[Python-ideas] Why is design-by-contracts not widely adopted?
mertz at gnosis.cx
Mon Oct 1 12:36:18 EDT 2018
On Sun, Sep 30, 2018 at 11:34 AM Steven D'Aprano <steve at pearwood.info>
> On Sun, Sep 30, 2018 at 10:29:50AM -0400, David Mertz wrote:
> But given that in general unit tests tend to only exercise a handful of
> values (have a look at the tests in the Python stdlib) I think it is
> fair to say that in practice unit tests typically do not have anywhere
> near the coverage of live data used during alpha and beta testing.
I still think it's a mixture. I write tests to also address "this really
shouldn't happen" cases as well (often in a loop, or using a Nose class for
There's some saying/joke about software testing along the lines of:
For an argument that should be in range 1-100:
try 50; try 1; try 100
try 101; try 0;
try the string "fish",
try a null pointer;
Many of those oddball cases can easily be in a list of values to test in
unit tests, but may be impossible or unlikely to make it to the function
call in the normal/possible flow of the program.
> I'm curious. When you write a function or method, do you include input
> checks? Here's an example from the Python stdlib (docstring removed for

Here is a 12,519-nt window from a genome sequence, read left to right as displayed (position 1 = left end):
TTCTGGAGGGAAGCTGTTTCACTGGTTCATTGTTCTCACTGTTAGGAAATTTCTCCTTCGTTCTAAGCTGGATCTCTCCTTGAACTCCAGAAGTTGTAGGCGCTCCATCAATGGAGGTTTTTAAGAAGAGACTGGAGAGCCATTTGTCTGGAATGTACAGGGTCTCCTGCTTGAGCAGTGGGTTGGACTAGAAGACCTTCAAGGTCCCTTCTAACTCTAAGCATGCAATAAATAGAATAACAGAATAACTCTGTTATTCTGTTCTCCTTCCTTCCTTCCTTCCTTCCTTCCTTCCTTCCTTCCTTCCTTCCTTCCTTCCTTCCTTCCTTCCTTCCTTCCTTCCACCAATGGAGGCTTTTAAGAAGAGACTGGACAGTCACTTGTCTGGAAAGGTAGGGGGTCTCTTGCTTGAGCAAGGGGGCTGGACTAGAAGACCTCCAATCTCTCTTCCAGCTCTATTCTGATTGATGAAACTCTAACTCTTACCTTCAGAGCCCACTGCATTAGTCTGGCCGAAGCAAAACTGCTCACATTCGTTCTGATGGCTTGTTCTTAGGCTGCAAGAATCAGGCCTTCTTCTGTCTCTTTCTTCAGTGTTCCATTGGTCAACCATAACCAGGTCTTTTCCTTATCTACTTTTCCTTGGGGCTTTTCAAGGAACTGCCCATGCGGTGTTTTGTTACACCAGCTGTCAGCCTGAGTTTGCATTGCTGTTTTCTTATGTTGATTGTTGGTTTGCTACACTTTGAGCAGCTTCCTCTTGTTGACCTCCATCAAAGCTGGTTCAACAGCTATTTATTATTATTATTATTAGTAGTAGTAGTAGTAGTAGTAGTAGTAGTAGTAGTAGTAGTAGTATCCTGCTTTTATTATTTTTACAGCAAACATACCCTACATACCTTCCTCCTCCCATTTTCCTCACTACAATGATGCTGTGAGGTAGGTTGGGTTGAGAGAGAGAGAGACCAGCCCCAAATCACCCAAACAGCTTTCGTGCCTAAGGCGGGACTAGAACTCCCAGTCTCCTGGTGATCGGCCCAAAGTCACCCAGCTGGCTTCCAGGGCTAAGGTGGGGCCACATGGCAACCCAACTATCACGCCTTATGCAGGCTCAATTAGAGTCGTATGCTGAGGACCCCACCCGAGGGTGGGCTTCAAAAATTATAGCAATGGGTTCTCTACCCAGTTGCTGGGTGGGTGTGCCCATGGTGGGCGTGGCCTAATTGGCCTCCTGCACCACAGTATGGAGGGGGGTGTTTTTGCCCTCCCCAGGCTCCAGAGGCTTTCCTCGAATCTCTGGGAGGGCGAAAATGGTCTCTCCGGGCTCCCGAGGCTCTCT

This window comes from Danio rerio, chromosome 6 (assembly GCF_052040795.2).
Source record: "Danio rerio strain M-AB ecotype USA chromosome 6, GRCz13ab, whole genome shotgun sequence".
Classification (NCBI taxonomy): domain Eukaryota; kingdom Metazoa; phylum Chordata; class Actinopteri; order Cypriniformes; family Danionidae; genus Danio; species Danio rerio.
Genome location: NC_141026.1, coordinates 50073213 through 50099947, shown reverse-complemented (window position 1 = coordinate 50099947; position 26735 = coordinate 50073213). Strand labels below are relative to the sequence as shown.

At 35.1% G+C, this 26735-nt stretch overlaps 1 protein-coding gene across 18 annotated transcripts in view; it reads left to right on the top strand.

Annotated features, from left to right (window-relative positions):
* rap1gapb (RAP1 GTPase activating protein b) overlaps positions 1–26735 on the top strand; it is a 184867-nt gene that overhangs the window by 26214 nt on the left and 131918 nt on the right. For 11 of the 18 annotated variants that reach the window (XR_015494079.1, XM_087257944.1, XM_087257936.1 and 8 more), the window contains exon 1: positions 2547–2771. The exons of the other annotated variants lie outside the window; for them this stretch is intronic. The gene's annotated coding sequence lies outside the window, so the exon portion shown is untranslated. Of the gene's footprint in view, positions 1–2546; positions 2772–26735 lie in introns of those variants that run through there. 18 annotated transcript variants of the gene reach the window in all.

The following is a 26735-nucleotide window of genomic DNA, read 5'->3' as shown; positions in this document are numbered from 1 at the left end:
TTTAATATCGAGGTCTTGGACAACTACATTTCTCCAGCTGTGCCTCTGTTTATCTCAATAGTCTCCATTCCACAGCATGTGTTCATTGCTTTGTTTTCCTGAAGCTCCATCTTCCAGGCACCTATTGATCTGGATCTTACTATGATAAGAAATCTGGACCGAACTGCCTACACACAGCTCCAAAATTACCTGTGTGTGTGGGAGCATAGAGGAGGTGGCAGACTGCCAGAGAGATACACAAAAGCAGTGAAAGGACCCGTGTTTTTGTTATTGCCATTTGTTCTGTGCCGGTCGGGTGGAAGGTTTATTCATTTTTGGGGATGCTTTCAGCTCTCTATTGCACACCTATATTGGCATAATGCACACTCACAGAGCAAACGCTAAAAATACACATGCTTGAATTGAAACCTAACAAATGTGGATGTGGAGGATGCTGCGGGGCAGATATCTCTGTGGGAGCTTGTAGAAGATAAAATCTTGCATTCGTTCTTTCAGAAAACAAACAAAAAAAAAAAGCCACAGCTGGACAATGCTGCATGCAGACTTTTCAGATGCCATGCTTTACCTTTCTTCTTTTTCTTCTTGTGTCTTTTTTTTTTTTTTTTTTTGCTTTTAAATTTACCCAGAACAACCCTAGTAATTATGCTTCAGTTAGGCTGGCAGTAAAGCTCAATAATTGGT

> # bisect.py
> def insort_right(a, x, lo=0, hi=None):
> if lo < 0:
> raise ValueError('lo must be non-negative')
> if hi is None:
> hi = len(a)
> while lo < hi:
> mid = (lo+hi)//2
> if x < a[mid]: hi = mid
> else: lo = mid+1
> a.insert(lo, x)
> Do you consider that check for lo < 0 to be disruptive? How would you
> put that in a unit test?
I definitely put in checks like that. However, I might well write a test
assert lo >= 0, "lo must be non-negative"
That would allow disabling the check for production. However, I presume
the stdlib does this for a reason; it presumably wants to allow callers to
catch a specific exception. I haven't seen anything in the contract
discussion that allows raising a particular exception when a contract is
violated, only a general one for all contracts.
The case of 'if hi is None' is different. It's remediation of a missing
value where it's perfectly fine to impute an unspecified value. So that
would be a poor contract.
Keeping medicines from the bloodstreams of the sick; food
from the bellies of the hungry; books from the hands of the
uneducated; technology from the underdeveloped; and putting
advocates of freedom in prisons. Intellectual property is
to the 21st century what the slave trade was to the 16th.
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